Read and Connect Summary Report

The Read and Connect project was funded as part of Brightlife’s ‘Bright Ideas’ strand. This fund encouraged local groups, voluntary organisations and businesses to come forward with ideas to reduce isolation and loneliness for older people within areas or communities of interest.

Read and Connect was delivered over 12 months by a partnership between three Cheshire-based voluntary sector organisations (The Neuromuscular Centre, Cheshire Centre for Independent Living, and Cheshire and Warrington Carers Trust), with an award of £20,000.

A further £4000 was awarded in a subsequent funding round, to deliver an extension to the project.

Key learning

  • Reading and other literary activities can be a useful focus for interventions, as there is no ‘right’ or ‘wrong’ way to interpret a book.
  • Digital access (or accessibility tools) may not be appropriate for all age groups.
  • Friendships formed over a common interest may be more likely to continue outside a project environment.
  • People with long-term conditions (and their carers) may have limited availability to meet at regular times.
  • Successful collaboration with other delivery partners (and with commissioners) can help providers to learn from each other and adapt design of services accordingly.

Development and delivery

The aim of the Read and Connect project was to reduce loneliness and social isolation amongst over-50s with a long-term disabling condition (and their carers), by enabling participation in accessible book clubs.

Regular club meetings were held at three accessible community venues, with participants encouraged to take part in book discussions and other activities, including lectures from guest speakers, poetry workshops and exhibition visits.

An online presence was established for the project to facilitate participation from those who were unable to physically attend a group, while alternative formats of literature, such as audio books, were purchased to accommodate the needs of participants with physical limitations.

Feedback from participants suggested they valued having a shared book as a ‘safe’ focus for each event. Not having a ‘right’ or ‘wrong’ way for the book to be interpreted encouraged more active participation in the discussion from all members of the group.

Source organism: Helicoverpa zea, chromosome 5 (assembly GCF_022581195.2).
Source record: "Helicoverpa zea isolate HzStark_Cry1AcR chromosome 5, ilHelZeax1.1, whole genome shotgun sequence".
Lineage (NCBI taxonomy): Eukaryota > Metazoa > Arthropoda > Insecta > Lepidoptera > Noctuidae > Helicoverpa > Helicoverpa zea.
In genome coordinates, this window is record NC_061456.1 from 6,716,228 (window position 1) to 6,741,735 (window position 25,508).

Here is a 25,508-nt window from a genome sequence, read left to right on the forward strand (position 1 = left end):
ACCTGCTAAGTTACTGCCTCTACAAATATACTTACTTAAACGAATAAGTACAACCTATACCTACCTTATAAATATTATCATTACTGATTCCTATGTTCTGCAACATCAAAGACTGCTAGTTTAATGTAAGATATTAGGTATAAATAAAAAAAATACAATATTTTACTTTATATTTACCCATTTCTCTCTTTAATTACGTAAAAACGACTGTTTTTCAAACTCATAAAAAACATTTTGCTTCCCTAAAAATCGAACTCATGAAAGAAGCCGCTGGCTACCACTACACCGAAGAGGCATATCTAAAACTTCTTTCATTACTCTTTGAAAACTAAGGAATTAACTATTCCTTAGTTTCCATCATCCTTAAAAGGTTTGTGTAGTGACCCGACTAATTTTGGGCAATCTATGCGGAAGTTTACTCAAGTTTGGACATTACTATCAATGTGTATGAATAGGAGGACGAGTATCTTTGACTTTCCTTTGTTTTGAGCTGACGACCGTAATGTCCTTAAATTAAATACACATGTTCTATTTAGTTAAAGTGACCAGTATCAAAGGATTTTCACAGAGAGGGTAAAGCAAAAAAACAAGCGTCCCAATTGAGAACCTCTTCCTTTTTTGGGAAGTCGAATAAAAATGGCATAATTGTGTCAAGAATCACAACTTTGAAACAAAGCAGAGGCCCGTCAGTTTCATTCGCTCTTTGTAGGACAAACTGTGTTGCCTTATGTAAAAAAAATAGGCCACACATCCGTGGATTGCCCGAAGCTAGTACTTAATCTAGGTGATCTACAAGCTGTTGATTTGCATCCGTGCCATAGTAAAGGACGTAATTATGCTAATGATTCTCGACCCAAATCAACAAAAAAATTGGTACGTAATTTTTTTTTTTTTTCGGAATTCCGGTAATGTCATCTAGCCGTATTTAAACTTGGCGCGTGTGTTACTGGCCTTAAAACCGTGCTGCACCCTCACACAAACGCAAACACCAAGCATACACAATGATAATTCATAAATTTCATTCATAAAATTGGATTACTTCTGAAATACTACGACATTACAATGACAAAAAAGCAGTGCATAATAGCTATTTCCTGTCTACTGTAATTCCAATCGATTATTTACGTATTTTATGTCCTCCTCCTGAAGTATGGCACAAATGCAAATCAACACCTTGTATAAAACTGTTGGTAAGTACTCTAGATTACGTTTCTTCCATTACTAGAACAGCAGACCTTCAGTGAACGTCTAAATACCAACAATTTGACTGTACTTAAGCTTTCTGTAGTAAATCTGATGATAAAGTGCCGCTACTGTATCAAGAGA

While participation in the group meetings was generally enthusiastic, challenges were encountered in terms of scheduling, as many of the participants with long-term conditions (and their carers) had limited availability to meet at regular times. There was less ‘mixing’ between groups than had been anticipated, and engagement with the club Facebook group was also very low (potentially as a result of some participants’ lack of familiarity with the platform).

The project team also reported difficulties with the administration of the formal evaluation, particularly in terms of engaging participants with the CMF questionnaire.

The success of the Read and Connect project encouraged the delivery partners to successfully apply for further funding from Brightlife, to deliver an extension to the project. This funding was used to establish ‘Reel Connections’, a film club for over-50s with a long-term disabling condition (and their carers).

Impact and legacy

Feedback from participants suggested that the Read and Connect project had improved their sense of connectedness and grown their support networks, with friendships that had initially formed over a common interest in reading being continued outside the group.

Some participants also reported becoming more involved in their communities as a result of the project, for example by visiting their local library and attending external literary events.

For many, participation in the project had also contributed to a marked improvement in their emotional wellbeing. These individuals reported having re-discovered a love of books, describing their new-found reading habits as an ‘escape’ from loneliness.

The three delivery partners reported that working in partnership was a positive experience, and that their participation in the delivery of the Read and Connect project had led to further opportunities for collaboration. They also suggested that the knowledge they had each gained through their involvement with Brightlife was likely to inform the design of any future projects for older people.